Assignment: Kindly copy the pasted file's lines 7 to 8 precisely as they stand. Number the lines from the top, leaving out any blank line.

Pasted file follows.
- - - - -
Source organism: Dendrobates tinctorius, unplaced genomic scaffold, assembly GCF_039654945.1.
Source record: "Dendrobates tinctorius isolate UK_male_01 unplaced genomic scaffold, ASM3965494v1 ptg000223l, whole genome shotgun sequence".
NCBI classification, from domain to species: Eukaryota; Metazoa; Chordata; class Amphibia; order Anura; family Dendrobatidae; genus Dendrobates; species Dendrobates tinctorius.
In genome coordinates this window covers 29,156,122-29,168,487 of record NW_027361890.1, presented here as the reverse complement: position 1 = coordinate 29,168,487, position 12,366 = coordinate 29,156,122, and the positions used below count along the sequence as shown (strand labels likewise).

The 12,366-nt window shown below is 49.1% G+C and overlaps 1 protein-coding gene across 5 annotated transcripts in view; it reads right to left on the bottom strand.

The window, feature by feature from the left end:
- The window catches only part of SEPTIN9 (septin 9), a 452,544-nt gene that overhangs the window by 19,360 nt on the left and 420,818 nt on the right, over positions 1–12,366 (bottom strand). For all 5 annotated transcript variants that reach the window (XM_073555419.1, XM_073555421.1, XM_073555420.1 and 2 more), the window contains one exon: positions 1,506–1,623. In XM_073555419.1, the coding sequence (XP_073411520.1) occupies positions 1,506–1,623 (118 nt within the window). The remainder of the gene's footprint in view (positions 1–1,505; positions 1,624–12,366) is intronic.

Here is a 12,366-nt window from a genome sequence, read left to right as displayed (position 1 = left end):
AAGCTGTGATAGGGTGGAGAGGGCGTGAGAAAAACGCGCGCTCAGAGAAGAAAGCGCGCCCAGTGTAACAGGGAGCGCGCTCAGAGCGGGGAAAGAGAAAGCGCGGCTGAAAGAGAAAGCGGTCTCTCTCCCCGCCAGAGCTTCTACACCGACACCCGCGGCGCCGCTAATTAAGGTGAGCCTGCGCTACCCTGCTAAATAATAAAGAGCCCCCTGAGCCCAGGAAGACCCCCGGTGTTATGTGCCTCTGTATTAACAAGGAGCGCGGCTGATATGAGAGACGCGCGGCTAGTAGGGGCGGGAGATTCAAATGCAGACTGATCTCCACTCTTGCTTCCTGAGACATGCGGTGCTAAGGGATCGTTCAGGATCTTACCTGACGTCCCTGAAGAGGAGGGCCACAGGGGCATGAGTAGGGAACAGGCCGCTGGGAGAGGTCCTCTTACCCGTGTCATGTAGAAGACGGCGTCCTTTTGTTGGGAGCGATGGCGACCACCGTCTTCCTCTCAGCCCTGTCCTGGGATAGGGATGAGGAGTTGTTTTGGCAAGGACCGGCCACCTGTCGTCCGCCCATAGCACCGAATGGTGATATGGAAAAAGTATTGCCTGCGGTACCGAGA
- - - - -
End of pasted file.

- The window catches only part of SEPTIN9 (septin 9), a 452,544-nt gene that overhangs the window by 19,360 nt on the left and 420,818 nt on the right, over positions 1–12,366 (bottom strand). For all 5 annotated transcript variants that reach the window (XM_073555419.1, XM_073555421.1, XM_073555420.1 and 2 more), the window contains one exon: positions 1,506–1,623. In XM_073555419.1, the coding sequence (XP_073411520.1) occupies positions 1,506–1,623 (118 nt within the window). The remainder of the gene's footprint in view (positions 1–1,505; positions 1,624–12,366) is intronic.

Here is a 12,366-nt window from a genome sequence, read left to right as displayed (position 1 = left end):